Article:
READ  Get Your Style Back With These Trendy Hairstyles for Men with Receding Hairline

4. L-Shaped


L-shaped nose rings have a shaping that appears as an uppercase “L,” hence the title, “l-shaped.” Because of the ninety-degree angle and the extension of material beyond it that rests against the inside of the nose, an l-shape will also have a fairly secure fit. It is also a much easier option to insert into your nose piercing as compared to some of the other types. The standard length of this item from the bottom of the setting to bend of the L is usually six to seven millimeters, though this may be shorter for specialty sizes.

Pros: fairly secure fit, wide variety of styles, easily made from fishtail nose rings, comes in left and right versions, easy to insert into piercing
Cons: easier to lose from nostril than other types, may be visible in nostril

5. Nose Bone


A nose bone has a short post with a decorative top that rests on the outside of your nostril and has a slightly bulbous bottom that secures the post in place in your nostril piercing. The nose bone usually has a straight piece of around six or seven millimeters in length and pops in and out of your piercing, sometimes with a little resistance due to that bump at the end. Easily removable and very comfortable, no excess material sits against the inner side of the nostril. Once inserted, the ball-shaped end will prevent the jewelry from falling out. These types of nose rings should not be used for initial or healing piercings because the bump at the end will give you plenty discomfort when you try to put it in.

Pros: provides flush fit against skin, secure fit, rarely visible in nostril, wide variety of styles
Cons: should not be used in healing piercings, may be difficult to insert into piercing at first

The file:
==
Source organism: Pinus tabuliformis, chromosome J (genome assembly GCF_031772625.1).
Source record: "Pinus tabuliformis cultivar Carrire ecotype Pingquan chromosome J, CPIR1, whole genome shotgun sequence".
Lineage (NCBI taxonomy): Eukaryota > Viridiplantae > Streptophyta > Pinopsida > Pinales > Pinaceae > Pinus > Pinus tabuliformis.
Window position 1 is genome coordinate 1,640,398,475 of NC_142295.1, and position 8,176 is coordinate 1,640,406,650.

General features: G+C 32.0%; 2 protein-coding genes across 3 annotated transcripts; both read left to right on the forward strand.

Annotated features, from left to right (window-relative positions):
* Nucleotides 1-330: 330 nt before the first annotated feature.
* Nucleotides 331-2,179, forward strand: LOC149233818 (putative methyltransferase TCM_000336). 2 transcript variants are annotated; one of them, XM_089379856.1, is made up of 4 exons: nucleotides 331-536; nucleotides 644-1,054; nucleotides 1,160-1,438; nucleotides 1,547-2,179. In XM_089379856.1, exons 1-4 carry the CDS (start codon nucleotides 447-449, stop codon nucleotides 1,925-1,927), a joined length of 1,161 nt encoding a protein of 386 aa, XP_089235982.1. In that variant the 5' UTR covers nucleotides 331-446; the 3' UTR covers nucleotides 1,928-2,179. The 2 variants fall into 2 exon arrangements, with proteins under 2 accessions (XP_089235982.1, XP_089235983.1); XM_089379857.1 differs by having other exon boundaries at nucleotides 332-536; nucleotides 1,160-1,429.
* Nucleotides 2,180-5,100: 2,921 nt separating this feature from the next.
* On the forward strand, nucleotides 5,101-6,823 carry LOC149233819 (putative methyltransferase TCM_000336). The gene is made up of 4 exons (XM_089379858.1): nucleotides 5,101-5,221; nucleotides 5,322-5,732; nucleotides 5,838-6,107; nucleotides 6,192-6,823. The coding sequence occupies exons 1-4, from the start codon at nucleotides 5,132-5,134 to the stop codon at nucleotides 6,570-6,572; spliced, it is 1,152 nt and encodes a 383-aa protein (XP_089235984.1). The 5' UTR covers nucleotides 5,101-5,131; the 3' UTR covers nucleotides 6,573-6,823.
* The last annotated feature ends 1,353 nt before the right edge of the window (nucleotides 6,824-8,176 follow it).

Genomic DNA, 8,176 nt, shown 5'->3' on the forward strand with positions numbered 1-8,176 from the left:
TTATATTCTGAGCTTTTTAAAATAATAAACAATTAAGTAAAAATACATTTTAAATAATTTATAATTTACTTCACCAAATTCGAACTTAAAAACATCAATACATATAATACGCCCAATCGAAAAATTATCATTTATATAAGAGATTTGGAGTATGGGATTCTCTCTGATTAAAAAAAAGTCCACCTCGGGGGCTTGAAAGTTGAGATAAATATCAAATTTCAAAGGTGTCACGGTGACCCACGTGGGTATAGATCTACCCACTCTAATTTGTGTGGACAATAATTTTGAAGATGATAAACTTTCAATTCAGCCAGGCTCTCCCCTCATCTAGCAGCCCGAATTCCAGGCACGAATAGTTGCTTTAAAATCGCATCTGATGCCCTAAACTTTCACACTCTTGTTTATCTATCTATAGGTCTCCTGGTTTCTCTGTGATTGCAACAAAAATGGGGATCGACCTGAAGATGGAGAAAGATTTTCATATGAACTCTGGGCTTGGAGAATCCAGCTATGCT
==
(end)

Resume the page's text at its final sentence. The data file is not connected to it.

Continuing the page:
Alternate Style Options: Micro Nose Rings, Labrets, and Faux Hoops


Nose rings called “micro nose rings” that have extremely small ornamentation (usually a gemstone), but for the most part nose rings’ decorative tips come in three basic sizes, which are 1.5 millimeter, 2 millimeter, and 2.5 millimeter. These are great for those who have smaller noses or for those who want jewelry that is a little more discrete.


Labret studs (those that are 20 gauge or 18 gauge) are a popular form of alternate starter jewelry for nostril piercings for a few reasons. The top looks like those you would see on any type of nose ring, but the bottom is secured to the top with a threaded barbell (internally threaded items will be easiest to use), so you won’t lose your jewelry as easily. Additionally, a long stud can be inserted without it awkwardly sticking out, which is tough to accomplish with the usual nostril jewelry available.

READ  Mens Formal Attire


Grab the look of a hoop without straying from a stud-style. You’ll have the secure fit and decorative versatility of an l-shaped nose ring with the comfort and attention that comes from a nose hoop. A brand new addition to our nose ring collection, l-shaped faux hoop nose rings are the best of both worlds.


Do you need help figuring out what material is best for you and your nose piercing? Check out our previous blog post, which has everything you could ever hope to know about the materials used for our nose rings. If you need help with sizing, we’ve got a blog post for that too!

Hi Hunter, Style is totally up to you. Nose hoops and nose bones are a bit lower profile and shouldn’t touch your septum. You could also try a push-pin nose stud with a backing on it for a more snug fit.

Body Candy on August 11, 2021

Hi Caitlin, We don’t recommend changing your jewelry at all until you’ve completely healed – which will usually be sometime around one year of healing. I agree, a nose bone was not a good choice for healing your jewelry. Our best recommendation is to go to a different piercer and have them change out your jewelry into something a bit more secure for now.

Body Candy on August 11, 2021

A good article. Thank you. I write as my nose loop falls out. 🥴 I’ve been wearing your styles for years and now know the ones I will NOT loose. I do wish you had more colour options for the titanium nose loop. Red and orange, lavender and pale blue. Thank you. I’ve told hundreds of people about your site.

CJ on August 11, 2021

I got my nostril pierced in April and the piercer inserted a nose bone into the piercing. I just read that a nose bone shouldn’t be used for new/healing piercings, so should I attempt to change to different jewelry? I tested a couple different styles right after getting the piercing done and it left me with a little bump inside and out, so I’ve since left it alone.

Caitlin on August 11, 2021

Hi Hunter, It’s possible that your nose screw is just a little too large for your nose’s individual anatomy. Some other options – an L-shaped nose ring; a nose hoop; or a nose bone. Just make sure you match up the gauge sizes and you should be good to go.